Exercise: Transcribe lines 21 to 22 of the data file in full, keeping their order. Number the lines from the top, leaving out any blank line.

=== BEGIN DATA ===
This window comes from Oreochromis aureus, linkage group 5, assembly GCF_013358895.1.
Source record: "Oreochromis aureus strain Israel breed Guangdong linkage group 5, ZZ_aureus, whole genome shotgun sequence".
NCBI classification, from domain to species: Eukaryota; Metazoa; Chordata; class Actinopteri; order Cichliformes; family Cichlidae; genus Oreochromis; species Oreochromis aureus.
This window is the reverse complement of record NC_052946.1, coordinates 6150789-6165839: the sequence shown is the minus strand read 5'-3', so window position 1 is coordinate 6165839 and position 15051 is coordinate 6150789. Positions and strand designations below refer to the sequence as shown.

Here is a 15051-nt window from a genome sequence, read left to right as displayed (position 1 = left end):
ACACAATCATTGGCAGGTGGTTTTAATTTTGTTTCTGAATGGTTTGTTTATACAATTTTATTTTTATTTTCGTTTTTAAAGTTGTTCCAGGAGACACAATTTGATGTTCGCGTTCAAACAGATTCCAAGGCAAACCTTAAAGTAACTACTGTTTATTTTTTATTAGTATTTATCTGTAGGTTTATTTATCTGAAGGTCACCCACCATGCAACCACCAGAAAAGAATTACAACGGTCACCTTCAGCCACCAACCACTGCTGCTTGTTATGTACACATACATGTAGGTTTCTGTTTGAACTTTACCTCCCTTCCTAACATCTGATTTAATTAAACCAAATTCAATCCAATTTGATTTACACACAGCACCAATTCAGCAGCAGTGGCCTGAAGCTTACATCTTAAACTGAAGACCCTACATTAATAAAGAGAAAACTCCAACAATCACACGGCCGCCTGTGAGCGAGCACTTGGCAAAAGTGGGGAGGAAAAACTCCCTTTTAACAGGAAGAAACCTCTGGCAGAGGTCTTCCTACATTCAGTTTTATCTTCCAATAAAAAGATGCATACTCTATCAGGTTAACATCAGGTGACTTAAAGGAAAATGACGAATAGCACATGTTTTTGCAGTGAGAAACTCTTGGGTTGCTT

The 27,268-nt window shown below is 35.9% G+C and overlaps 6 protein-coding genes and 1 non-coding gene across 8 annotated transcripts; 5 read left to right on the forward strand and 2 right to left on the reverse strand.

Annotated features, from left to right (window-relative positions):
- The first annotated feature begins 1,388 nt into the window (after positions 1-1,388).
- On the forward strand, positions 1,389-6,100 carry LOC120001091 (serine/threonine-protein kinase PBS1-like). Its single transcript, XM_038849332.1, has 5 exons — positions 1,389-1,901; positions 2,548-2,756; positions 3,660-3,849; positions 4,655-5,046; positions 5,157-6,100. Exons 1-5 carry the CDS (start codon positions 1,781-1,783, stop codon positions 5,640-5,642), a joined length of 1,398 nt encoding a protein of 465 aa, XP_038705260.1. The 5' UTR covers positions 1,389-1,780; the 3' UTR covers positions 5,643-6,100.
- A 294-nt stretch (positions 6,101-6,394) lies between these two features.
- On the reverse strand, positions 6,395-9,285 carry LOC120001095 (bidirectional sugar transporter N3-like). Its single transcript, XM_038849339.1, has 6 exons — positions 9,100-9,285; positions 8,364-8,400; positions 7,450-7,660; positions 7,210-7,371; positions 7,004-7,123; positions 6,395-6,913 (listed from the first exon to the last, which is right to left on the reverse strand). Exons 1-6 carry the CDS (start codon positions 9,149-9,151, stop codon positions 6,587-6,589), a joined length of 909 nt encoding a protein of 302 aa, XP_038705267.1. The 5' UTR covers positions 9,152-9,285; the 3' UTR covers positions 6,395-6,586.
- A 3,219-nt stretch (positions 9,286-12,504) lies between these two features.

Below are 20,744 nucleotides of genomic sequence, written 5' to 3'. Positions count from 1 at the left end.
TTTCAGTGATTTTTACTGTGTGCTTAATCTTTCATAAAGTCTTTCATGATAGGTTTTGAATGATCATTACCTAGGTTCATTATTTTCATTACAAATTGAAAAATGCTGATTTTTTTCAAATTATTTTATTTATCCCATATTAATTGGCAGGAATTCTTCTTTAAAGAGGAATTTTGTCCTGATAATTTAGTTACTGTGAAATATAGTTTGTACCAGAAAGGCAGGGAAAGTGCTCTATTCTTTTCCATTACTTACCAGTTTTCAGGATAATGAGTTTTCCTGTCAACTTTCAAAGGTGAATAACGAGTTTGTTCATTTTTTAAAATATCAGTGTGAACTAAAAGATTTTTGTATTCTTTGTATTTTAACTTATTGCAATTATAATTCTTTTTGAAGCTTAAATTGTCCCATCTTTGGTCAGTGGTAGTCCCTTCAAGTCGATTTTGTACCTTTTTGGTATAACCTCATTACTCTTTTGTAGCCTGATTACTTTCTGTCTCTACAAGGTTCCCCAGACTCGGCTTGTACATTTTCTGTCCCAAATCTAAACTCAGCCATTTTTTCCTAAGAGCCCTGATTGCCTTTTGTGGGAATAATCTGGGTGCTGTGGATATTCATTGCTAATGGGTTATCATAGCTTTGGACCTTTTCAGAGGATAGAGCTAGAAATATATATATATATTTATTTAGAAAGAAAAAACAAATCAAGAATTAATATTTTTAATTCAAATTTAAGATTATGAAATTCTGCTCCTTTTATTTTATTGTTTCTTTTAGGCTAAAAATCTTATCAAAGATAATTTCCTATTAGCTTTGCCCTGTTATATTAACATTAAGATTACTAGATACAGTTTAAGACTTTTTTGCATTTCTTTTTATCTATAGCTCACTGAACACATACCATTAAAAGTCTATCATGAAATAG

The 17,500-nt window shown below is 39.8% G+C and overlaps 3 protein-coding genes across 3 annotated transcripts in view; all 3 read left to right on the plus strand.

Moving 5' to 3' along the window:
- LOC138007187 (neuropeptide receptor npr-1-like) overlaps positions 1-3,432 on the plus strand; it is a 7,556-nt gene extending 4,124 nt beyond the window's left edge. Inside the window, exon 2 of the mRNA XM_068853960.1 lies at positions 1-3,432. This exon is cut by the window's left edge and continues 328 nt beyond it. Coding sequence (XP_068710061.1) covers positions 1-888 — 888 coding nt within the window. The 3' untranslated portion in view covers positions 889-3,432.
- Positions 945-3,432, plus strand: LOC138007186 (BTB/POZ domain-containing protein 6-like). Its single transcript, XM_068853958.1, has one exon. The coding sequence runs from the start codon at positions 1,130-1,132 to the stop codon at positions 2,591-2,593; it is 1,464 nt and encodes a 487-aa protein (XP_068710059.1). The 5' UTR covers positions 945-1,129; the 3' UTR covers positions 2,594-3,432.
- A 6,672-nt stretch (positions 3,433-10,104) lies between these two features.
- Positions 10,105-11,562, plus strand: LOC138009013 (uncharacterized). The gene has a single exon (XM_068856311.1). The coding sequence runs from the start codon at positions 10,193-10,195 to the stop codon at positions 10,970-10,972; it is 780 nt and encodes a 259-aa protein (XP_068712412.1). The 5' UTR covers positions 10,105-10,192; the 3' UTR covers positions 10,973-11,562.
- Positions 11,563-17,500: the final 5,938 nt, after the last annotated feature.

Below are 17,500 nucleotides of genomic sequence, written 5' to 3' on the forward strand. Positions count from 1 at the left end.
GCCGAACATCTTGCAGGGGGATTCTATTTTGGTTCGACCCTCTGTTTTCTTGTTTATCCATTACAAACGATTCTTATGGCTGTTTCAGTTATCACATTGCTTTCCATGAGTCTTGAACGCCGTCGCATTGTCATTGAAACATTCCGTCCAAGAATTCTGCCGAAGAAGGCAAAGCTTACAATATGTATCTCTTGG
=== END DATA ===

- Positions 10,105-11,562, plus strand: LOC138009013 (uncharacterized). The gene has a single exon (XM_068856311.1). The coding sequence runs from the start codon at positions 10,193-10,195 to the stop codon at positions 10,970-10,972; it is 780 nt and encodes a 259-aa protein (XP_068712412.1). The 5' UTR covers positions 10,105-10,192; the 3' UTR covers positions 10,973-11,562.
- Positions 11,563-17,500: the final 5,938 nt, after the last annotated feature.